Walking around Boquillas is like stepping back in time. It’s a tiny village, with no electricity, eking out a life in the desert. Still, the residents are working on setting up a community center where they’ll display work by local artists and give people some history of the area. The people are kind, speak English quite well and, while no one was angling for a handout, they were clearly appreciative of the few dollars we spent. Our lunch at the little restaurant consisted of three of the best bean and cheese burritos I’ve ever had and a Corona … for five bucks.
While we were there we learned that the school kids really need supplies. We saw several displays at the pull-outs in Big Bend with beaded figures crafted by the children in hopes of collecting some money to purchase pencils and notebooks. We’ll be sure to stock up and take some along the next time we go!
We didn’t have to go far to find something that made the dogs happy! Big Bend Ranch State Park is the largest state park in Texas at over 300,000 acres and an easy drive from Big Bend National Park. The pet policies here are a little more accommodating with two trails, Closed Canyon and Hoodoos, both allowing dogs on-leash. Dogs are also welcome within a quarter mile of all roads, trail heads and designated campsites.
Closed Canyon trail meanders though a narrow slot canyon that makes a nice hike in warmer weather because the canyon walls provide shade. With temperatures rising into the 90’s – even in early April – it’s best to get out early, carry plenty of water, and stay out of the sun.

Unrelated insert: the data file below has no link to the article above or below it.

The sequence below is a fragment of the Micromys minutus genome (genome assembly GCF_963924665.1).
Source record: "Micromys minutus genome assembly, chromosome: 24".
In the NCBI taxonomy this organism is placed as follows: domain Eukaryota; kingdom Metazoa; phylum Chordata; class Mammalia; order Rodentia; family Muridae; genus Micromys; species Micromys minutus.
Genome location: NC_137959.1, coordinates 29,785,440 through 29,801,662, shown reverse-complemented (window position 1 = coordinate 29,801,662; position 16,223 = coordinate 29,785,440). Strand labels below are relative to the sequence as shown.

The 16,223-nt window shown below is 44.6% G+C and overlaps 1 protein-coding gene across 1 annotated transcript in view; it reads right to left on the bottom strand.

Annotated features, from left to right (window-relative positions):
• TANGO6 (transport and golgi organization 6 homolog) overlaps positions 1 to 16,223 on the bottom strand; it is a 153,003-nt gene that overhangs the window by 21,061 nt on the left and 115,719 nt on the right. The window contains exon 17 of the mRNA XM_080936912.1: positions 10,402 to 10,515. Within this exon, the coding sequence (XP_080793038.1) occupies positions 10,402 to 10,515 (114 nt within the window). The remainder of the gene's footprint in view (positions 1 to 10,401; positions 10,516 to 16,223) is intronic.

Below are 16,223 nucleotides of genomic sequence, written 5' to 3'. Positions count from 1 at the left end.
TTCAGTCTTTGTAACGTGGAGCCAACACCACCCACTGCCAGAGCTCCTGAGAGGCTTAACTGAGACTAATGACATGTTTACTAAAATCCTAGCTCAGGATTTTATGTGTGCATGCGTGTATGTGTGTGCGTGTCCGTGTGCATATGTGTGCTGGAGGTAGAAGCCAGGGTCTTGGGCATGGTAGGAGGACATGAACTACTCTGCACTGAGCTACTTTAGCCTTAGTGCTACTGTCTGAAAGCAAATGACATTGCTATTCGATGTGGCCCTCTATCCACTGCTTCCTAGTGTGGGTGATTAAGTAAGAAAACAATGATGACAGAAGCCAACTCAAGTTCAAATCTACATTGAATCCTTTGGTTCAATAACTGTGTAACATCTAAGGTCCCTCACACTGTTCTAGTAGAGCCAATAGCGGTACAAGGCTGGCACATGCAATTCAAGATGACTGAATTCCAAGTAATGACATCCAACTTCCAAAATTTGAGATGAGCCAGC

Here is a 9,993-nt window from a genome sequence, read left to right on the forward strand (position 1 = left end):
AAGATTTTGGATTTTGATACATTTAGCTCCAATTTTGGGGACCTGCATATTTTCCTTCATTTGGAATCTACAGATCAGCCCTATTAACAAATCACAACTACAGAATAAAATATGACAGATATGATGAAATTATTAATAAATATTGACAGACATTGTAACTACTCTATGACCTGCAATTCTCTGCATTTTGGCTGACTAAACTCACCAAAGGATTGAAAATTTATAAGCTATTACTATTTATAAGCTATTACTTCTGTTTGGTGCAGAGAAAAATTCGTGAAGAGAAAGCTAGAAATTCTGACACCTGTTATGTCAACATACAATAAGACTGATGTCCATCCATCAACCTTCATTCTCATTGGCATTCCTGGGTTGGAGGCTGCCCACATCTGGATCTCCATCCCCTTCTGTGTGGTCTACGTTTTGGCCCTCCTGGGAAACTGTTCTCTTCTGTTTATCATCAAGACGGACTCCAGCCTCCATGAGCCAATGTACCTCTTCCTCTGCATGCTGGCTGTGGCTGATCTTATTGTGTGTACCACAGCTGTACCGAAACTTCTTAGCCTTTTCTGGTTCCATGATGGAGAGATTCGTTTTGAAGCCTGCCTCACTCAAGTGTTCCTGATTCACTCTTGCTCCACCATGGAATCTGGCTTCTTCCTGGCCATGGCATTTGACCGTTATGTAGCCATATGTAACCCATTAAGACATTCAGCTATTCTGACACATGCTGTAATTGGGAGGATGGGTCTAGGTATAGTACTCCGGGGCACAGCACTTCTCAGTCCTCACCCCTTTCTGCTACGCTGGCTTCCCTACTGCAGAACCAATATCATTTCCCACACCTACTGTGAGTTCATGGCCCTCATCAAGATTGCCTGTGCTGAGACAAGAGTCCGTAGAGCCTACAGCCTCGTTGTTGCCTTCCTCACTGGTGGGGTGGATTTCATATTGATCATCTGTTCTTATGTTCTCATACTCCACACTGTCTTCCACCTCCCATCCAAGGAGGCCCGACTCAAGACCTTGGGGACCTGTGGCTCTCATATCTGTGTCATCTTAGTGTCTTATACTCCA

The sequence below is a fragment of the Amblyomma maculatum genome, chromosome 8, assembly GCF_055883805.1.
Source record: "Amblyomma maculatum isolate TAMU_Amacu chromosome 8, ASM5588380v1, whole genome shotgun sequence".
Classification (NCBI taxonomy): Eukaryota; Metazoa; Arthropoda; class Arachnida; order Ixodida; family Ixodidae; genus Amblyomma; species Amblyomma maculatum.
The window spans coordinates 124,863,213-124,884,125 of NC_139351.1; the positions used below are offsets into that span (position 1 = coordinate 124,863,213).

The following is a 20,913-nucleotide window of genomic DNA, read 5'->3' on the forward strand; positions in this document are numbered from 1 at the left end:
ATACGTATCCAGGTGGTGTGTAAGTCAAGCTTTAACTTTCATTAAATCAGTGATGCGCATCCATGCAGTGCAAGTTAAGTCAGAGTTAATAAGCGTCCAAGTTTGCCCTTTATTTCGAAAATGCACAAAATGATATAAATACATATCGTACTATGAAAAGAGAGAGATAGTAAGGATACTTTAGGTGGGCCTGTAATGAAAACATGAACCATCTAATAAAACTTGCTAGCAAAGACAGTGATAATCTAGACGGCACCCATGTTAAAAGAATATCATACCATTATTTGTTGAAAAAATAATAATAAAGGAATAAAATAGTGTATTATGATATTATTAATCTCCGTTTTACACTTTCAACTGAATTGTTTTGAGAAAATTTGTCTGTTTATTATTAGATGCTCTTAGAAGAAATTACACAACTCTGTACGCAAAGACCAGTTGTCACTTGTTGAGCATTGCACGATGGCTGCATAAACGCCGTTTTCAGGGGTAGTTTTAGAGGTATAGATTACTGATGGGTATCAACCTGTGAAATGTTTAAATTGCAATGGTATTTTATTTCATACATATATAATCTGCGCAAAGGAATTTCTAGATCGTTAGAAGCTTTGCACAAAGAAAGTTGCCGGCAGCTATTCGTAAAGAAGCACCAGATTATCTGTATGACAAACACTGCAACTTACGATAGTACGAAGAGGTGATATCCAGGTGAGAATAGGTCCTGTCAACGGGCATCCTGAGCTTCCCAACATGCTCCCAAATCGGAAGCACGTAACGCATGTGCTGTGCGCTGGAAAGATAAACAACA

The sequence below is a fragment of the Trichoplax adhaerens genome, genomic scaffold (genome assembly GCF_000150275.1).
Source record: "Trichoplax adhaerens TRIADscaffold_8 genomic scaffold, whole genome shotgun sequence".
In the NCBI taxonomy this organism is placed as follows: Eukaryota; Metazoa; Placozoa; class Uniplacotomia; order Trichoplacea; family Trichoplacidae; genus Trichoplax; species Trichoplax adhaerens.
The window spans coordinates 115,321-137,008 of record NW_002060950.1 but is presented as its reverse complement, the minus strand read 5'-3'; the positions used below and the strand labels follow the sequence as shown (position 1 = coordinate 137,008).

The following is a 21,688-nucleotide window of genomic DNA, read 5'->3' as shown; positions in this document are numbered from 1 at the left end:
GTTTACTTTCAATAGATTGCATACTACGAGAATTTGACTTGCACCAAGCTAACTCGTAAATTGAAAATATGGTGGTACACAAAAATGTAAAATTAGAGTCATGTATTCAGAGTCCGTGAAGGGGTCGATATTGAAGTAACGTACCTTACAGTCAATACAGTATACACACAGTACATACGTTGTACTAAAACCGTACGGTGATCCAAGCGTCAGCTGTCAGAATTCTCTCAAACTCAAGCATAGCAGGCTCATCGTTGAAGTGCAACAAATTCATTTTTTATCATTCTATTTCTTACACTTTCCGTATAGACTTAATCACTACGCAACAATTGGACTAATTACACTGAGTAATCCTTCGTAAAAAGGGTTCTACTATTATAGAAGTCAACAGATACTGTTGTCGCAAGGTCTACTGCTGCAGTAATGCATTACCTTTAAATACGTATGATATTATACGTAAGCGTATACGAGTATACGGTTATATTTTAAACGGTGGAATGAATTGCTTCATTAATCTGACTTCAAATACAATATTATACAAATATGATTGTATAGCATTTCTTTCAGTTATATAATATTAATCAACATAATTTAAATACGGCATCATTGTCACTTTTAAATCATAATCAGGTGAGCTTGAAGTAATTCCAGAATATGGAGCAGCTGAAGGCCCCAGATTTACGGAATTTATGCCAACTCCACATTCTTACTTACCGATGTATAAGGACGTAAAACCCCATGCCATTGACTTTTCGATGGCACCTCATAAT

Hoodoos trail winds around some unusual rock structures, but there is no shade, so this one is best saved for a cloudy or cool day.
Right between the national park and the state park is the town of Terlingua and BJ’s RV Park. I can’t say enough nice things about this place. The night we arrived we were invited to join everyone for dinner in the pavilion as they bid a fond ado to a couple heading back to Iowa after their winter hiatus. When I explained that we didn’t have a dish ready for a pot-luck dinner, the reply was, “Of course you don’t, you just pulled in! Bring your drinks and a chair – we’ll have plenty of food.”
The food was wonderful, but the company was even better. We learned a lot … met the owners, who escape from the Minnesota winters here and will happily take your dog for a walk while you’re out and about … where the best happy hours were located … the upcoming live music schedule … got an offer to join a couple from Colorado on a hike of the nearby property they’d recently purchased … and got the inside scoop on the best places to walk the dogs.
Perhaps it’s the seclusion, but the people we met in Terlingua were the most open and welcoming of anywhere we’d been in Far West Texas – and, if you’ve read my other posts, you know that’s saying something! We made some great new friends and thoroughly enjoyed hanging out with them for the week.
When the time came to leave Far West Texas and start making our way north, we drove the scenic River Road from Lajitas to Presidio. As you might have guessed, it runs right along the Rio Grande – but what you may not know is that it’s regularly voted the most scenic drive in Texas.
Far West Texas may be a way off the beaten path, but that’s what makes it so appealing. We’re already making plans to go back, and we’re hoping to take some of our other RVing friends along the next time!